— Officials have voted to let Sacramento-area developers build homes that don’t come equipped with solar panels — a move solar installers and environmentalists say will undermine the state’s first-in-the-nation home solar requirement.


— A block-long swarm of bees in Pasadena sent five people to the hospital and temporarily shut down Colorado Boulevard. The source: a hive that had been living on the exterior of the top floor of a Howard Johnson hotel.

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— The world of tacos is dominated by men. Meet three women making names for themselves around L.A.

— At the Griffith Observatory, you can take a picnic and take a pal. Just remember, we are all stardust.

— The eight best things to do in L.A. including the Lantern Festival.

— Should emotional support animals be allowed on a plane? Make your voice heard.



— At a rally, Trump complained that “Parasite” won the Oscar for best picture, suggesting the award should not have gone to a film from South Korea. It’s the first non-English-language film ever to win the top honor. “Let’s get ‘Gone With the Wind’ back, please?” Trump said.

— In his brief life, Brooklyn rapper Pop Smoke had already recast the sound and center of hip-hop. Los Angeles police say at least four people were involved in his shooting death at a Hollywood Hills home this week.

— Critics say the Los Angeles County Museum of Art can’t afford its new Peter Zumthor-designed complex. Director Michael Govan says it can. The Times reviewed its tax forms and debt to find out who’s right.

Al Pacino is a movie star. So why return to TV? Because it’s “kind of dangerous.”

— “She has butt tassels!” How a Filipina burlesque show is breaking cultural barriers, two pasties at a time.


— In Canada, a dispute over a natural gas pipeline project that crosses traditional territory of the Wet’suwet’en indigenous band in northwestern British Columbia is presenting Prime Minister Justin Trudeau with the biggest challenge of his more than four years in office.


— The latest German far-right racist attack, in which a gunman stormed three hookah bars and killed nine people of foreign descent, has deeply unsettled a nation with tight gun-control laws and a long struggle to come to terms with its Nazi past.

— For all of Iranians’ demands for reform, it won’t come in today’s parliamentary elections. A mass disqualification of nearly half the 15,000 candidate applicants has targeted reformists and moderates, including 90 incumbents. That suggests a sweep for hard-liners.

— The U.S. and allies including the U.K. have joined Georgia in blaming Russia for last year’s cyberattack against the former Soviet republic, including its president’s official website, the courts, businesses and the country’s main broadcaster.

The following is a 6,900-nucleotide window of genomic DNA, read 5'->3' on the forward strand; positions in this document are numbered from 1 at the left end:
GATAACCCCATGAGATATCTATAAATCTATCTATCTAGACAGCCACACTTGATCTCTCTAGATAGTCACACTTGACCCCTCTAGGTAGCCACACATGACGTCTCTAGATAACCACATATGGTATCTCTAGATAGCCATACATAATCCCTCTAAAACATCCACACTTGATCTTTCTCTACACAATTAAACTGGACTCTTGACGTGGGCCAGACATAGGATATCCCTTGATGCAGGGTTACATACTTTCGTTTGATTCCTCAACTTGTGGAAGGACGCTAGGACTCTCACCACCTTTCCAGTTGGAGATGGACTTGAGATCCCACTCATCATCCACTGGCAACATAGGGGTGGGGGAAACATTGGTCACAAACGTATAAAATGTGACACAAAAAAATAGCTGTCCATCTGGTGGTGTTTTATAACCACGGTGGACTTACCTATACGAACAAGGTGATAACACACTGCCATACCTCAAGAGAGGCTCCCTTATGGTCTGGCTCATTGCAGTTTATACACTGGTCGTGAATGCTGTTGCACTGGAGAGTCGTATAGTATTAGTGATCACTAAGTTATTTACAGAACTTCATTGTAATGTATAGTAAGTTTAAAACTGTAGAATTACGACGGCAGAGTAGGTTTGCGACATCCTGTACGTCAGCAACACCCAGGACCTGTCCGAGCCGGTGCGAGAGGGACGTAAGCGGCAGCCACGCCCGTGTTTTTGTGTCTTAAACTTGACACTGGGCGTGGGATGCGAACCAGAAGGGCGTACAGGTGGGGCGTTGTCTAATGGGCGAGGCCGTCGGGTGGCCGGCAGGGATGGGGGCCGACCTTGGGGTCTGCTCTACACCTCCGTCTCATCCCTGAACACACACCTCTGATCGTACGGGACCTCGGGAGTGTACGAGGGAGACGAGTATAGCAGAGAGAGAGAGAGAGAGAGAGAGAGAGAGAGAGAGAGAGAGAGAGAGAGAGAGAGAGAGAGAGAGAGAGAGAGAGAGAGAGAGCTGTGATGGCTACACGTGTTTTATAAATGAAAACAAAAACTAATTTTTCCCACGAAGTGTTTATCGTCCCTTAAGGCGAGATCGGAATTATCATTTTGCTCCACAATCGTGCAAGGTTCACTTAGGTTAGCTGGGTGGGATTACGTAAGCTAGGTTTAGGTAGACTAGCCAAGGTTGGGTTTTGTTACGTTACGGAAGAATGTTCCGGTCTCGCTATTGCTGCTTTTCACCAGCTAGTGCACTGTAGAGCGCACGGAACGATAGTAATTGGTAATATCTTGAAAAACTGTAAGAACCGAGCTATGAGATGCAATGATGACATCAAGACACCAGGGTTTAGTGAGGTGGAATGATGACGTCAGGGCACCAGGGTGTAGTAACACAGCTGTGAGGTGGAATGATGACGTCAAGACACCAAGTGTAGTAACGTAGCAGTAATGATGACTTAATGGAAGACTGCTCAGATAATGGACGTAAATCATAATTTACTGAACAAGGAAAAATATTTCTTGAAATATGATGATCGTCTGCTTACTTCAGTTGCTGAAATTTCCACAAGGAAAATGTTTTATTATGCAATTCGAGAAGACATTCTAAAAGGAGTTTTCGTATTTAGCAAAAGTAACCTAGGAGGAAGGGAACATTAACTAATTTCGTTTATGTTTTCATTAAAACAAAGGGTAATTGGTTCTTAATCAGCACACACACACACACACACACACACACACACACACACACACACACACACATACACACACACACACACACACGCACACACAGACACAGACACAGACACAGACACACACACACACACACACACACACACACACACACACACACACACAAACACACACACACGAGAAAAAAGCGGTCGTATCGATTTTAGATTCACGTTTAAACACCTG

ViacomCBS stock tumbled 18% on Thursday. The company faces stiff challenges as it struggles to compete in the streaming age.

— It wasn’t so long ago that economic growth in California and Los Angeles far surpassed that of the nation. A new report says those days are coming to an end.

— In 2018, SpaceX said it would build its Mars spaceship and rocket at the Port of Los Angeles. Then it changed its mind, and now it’s changed it again — the L.A. Board of Harbor Commissioners approved a new permit for the company.



Andre Ethier says the Astros’ sign-stealing scandal “is all a byproduct of analytics.” And the Cubs’ Yu Darvish suspects that if it had happened in Japan, the team would have been disbanded.

— Traditionally, when baseball fans have been hit by foul balls, the law has said too bad. A new lawsuit could upend a century-old doctrine and make teams liable.

— Four-time WNBA champion and three-time Olympic gold medalist Seimone Augustus has signed with the Sparks.

Deontay Wilder makes his mark before the fight even begins. The World Boxing Council champion has become famous for his elaborate costumes that cost as much as $60,000.


Bloomberg’s presidential candidacy is making his Democratic rivals look awfully good, writes columnist Robin Abcarian. Mark Green, his Democratic rival for New York City mayor in 2001, recalls “the helpless feeling that there was no strategy that could counter his spending.”

— Despite complaints about bias, the University of California shouldn’t dump the SAT and ACT, The Times’ editorial board writes.


— As L.A. says goodbye to Kobe Bryant, it’s worth a closer look at the half-life of famewho stays in our collective memories and why, columnist Patt Morrison says.


Death photography is a centuries-old tradition. In an era of iPhones, the tools are different but the significance is the same. (New York Times)

— Fans clamor to watch esports stars play “Fortnite” and “League of Legends.” But chess? Here’s a look into an old game’s new wave. (NBC News)


Jason Schneidman is the go-to hairstylist for some of L.A.’s wealthiest, including James Corden, Mark Ronson, Jonah Hill and Billy Eichner. He’s also the groomer of choice to some of the city’s poorest. Once a month, he provides free haircuts, trims and shaves for the poor and homeless at the Will & Ariel Durant branch of the Los Angeles Public Library. He says he understands what some of them are going through. He’s been sober for 15 years now, but he previously struggled with drug addiction. “Honestly, man, all I want to do these days is surf and serve,” he said.